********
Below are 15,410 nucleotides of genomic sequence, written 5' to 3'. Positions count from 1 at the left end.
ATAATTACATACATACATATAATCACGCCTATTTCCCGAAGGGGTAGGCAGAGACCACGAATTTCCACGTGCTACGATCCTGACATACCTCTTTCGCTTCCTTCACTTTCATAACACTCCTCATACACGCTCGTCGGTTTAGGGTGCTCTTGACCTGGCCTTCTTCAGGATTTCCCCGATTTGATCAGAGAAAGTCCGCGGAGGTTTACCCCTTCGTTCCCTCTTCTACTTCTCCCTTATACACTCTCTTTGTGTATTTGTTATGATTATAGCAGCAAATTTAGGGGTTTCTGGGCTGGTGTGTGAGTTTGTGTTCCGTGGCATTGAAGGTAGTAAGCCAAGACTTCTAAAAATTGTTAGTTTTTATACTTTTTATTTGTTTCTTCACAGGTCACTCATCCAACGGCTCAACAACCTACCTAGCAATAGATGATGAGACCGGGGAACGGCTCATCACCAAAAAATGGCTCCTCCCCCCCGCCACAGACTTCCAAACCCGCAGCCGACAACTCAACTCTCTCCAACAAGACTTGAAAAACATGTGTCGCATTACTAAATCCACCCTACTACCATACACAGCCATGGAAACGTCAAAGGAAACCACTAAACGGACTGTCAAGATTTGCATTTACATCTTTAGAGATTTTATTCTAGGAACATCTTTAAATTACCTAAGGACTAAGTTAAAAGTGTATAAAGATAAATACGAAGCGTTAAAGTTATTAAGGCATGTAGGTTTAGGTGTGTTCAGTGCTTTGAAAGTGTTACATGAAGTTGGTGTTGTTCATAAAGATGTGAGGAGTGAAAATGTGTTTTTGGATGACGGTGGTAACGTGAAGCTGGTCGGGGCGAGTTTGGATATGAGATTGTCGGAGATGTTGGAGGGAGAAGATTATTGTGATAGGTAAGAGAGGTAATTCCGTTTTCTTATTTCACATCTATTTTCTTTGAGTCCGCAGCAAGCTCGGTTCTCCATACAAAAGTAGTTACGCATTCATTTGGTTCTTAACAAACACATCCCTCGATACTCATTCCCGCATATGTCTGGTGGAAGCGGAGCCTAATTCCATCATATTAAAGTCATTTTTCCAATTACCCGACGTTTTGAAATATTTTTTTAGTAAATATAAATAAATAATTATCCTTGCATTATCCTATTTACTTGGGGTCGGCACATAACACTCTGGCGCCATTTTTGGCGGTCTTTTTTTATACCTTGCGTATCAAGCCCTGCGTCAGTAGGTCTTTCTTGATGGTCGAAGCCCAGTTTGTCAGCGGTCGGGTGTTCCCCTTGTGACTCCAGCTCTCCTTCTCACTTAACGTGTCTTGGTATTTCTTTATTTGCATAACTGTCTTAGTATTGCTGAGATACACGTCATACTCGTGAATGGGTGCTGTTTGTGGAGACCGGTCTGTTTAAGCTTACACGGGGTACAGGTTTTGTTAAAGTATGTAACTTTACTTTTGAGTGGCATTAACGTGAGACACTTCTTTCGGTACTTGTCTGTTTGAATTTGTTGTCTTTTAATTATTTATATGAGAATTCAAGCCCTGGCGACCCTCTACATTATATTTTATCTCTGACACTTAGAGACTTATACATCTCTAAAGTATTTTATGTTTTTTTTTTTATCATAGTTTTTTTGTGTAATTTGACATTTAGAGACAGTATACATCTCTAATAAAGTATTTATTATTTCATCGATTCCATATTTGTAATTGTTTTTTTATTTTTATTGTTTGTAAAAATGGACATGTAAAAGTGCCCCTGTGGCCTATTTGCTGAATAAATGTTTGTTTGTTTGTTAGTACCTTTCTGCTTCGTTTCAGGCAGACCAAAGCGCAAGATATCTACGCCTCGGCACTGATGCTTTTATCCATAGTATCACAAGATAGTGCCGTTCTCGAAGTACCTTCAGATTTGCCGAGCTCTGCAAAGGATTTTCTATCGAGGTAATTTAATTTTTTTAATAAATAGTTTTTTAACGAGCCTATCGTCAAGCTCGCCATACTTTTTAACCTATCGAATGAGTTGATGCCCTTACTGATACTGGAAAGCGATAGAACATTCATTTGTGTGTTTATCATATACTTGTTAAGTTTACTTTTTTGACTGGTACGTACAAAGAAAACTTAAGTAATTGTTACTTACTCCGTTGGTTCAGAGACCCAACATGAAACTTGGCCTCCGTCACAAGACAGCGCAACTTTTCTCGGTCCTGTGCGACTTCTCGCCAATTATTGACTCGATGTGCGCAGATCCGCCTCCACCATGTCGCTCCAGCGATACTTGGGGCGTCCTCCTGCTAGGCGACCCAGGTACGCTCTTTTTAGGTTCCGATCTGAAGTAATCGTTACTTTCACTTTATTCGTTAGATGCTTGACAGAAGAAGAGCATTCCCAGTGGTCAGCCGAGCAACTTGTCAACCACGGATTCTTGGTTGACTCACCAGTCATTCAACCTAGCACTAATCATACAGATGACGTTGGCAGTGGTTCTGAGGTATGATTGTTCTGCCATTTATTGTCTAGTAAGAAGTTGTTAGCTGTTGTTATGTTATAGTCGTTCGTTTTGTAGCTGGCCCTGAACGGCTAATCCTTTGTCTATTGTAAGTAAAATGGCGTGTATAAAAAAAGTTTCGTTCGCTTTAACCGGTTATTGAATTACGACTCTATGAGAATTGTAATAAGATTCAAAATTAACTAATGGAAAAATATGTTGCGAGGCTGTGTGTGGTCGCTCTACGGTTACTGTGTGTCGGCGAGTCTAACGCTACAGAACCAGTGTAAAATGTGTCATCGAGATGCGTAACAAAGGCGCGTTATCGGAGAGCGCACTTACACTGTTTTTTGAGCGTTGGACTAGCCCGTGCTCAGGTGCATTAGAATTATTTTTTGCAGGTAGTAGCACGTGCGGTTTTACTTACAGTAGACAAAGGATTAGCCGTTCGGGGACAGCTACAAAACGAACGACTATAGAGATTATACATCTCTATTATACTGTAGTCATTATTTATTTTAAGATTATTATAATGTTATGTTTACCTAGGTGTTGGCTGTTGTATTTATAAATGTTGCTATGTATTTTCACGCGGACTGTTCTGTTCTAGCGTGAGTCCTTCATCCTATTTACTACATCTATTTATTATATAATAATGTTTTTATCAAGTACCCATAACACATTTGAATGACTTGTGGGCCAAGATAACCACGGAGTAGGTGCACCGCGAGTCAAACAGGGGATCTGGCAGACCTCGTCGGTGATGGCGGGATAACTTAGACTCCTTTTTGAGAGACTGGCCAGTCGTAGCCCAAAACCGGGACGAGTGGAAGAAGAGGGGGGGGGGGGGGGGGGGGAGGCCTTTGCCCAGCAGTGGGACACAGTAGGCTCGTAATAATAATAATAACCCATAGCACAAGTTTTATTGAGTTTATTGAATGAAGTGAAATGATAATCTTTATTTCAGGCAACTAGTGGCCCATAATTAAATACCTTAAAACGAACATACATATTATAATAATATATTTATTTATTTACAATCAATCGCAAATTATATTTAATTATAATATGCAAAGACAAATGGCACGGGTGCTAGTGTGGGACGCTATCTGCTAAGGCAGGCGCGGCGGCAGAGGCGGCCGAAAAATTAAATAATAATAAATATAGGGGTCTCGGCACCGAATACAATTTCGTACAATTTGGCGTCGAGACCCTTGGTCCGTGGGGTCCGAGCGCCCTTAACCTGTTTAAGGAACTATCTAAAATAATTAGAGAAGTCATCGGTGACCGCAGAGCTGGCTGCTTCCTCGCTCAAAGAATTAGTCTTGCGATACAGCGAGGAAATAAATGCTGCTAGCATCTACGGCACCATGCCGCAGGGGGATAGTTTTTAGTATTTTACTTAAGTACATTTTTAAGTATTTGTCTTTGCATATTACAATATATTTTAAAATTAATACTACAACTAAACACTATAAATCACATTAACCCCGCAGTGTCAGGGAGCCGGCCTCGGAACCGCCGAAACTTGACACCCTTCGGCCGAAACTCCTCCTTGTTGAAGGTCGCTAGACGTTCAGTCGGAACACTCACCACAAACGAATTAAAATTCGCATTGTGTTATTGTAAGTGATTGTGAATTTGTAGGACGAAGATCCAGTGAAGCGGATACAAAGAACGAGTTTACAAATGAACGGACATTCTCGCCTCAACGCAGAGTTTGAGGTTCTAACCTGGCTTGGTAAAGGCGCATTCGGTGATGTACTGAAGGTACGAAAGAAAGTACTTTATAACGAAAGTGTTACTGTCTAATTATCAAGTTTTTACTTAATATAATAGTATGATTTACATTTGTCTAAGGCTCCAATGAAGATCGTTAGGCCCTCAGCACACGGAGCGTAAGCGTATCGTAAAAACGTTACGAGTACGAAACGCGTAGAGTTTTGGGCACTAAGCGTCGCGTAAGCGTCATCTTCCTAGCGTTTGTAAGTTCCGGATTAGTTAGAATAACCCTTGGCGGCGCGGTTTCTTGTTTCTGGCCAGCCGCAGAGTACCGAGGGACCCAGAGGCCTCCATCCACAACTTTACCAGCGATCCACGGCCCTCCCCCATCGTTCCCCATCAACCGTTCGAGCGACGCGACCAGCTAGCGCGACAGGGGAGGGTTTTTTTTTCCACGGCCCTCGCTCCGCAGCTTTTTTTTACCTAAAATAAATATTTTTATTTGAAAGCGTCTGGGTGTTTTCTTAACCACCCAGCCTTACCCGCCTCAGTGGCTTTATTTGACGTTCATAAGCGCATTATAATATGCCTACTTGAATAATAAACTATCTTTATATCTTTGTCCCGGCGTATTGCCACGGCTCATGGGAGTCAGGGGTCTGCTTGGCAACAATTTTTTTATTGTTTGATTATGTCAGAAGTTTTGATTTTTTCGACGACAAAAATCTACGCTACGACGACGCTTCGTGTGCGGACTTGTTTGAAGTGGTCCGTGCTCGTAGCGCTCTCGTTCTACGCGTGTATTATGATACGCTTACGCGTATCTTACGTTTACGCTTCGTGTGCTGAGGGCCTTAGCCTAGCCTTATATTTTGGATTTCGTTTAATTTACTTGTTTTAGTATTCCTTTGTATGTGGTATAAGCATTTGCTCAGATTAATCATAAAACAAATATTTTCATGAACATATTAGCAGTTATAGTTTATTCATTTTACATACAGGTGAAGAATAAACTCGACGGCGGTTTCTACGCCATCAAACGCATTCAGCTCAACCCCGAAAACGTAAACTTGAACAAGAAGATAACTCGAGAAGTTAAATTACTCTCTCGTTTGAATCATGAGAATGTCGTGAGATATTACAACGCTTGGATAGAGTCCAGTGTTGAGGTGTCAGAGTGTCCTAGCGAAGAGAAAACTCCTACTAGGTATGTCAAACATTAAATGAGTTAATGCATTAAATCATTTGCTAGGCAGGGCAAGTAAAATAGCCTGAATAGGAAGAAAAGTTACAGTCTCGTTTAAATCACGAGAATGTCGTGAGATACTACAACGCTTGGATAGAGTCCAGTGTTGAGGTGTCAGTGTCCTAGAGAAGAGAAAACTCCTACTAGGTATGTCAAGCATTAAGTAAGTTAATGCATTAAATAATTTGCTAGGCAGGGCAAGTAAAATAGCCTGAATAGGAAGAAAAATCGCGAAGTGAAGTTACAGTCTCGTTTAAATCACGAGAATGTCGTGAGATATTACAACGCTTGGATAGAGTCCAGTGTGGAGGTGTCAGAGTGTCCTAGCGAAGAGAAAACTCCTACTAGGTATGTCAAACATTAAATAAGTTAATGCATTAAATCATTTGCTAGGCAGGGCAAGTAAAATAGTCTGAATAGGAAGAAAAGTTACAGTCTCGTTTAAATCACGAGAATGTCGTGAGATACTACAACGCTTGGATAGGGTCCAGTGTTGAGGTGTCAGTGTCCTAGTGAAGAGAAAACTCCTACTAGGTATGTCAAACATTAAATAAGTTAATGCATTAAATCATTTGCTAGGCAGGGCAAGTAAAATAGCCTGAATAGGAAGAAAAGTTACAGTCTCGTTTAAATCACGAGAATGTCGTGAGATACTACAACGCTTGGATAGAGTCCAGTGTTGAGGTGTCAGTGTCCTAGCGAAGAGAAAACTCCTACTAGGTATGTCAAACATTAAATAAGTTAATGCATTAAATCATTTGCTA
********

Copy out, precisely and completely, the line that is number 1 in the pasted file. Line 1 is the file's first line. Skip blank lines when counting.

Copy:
Below are 15,410 nucleotides of genomic sequence, written 5' to 3'. Positions count from 1 at the left end.